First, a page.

How to set up Angular library project, pack it up into an installable package, publish it to GitHub Package Registry and use it in another project
This post will only feature crucial steps that took me some time to get right. I will try to be as concise as possible but still provide enough details to make things easier for you.
In case you didn't know some time ago GitHub announced their own Package Registry which at the time of writing this article is in beta. There are a couple of reasons why I think GitHub Package Registry (GPR) is great news for developers:
- when you publish to GPR you publish to a known/selected GitHub repository; that way your packages reside next to where their code/implementation is;
- you can publish different packages to the same repository, meaning it doesn't have to be one repo = one package (you just have to set it up correctly and I will show you how to do it later on);
- you can reuse your existing team/organization structure that you have on GitHub not having to replicate everything on NPM (or any another registry, for that matter);
- personally I never liked the NPM experience be it either their search or the administration side of it and would much rather have everything on GitHub,
- using GitHub to host both code and packages just means one (or more) less service you have to configure and learn to use,
- the familiar GitHub experience,
- the GPR is currently in Beta and you can use it free of charge even for private packages; at the moment of writing I don't know of any other online package registry where one can host private packages free of charge,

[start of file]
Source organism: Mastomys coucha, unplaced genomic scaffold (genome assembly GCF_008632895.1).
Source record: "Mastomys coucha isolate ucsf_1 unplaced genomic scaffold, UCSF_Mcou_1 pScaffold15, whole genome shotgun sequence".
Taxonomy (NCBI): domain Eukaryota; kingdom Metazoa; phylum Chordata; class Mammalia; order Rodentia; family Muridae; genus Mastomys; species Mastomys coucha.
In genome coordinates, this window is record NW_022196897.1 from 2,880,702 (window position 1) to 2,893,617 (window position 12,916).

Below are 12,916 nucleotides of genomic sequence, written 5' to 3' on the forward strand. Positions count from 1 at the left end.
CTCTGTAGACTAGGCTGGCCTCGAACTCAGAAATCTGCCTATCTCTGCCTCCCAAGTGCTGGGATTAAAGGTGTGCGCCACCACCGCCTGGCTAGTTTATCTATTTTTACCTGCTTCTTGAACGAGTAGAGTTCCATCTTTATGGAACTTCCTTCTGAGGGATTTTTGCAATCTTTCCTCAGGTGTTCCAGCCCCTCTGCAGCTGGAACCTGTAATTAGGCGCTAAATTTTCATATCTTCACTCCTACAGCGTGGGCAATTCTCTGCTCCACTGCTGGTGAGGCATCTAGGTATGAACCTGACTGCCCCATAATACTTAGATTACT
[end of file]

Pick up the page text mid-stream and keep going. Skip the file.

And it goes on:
- you can also use GitHub's registry for other types of packages for instance Gem (Ruby), NuGet (.NET), Maven (Java) and others.
We will be using Angular CLI for this. There's been changes in the latest versions of Angular which make this very easy.
Create an empty Angular workspace that can host multiple projects. This will set everything up with correct configuration in
ng new LibraryWorkspace --createApplication=false
This will create
/projects folder under the workspace root with a library subfolder inside. It will also create a new library module and a service and component to start with.
ng g library ComponentsLib --prefix cmpts
Step 3 is only required here as a precaution. Building the library at this point makes sure our Angular workspace and library project were set up correctly by the CLI. You will be rebuilding the library again after you've completed the steps 4-7.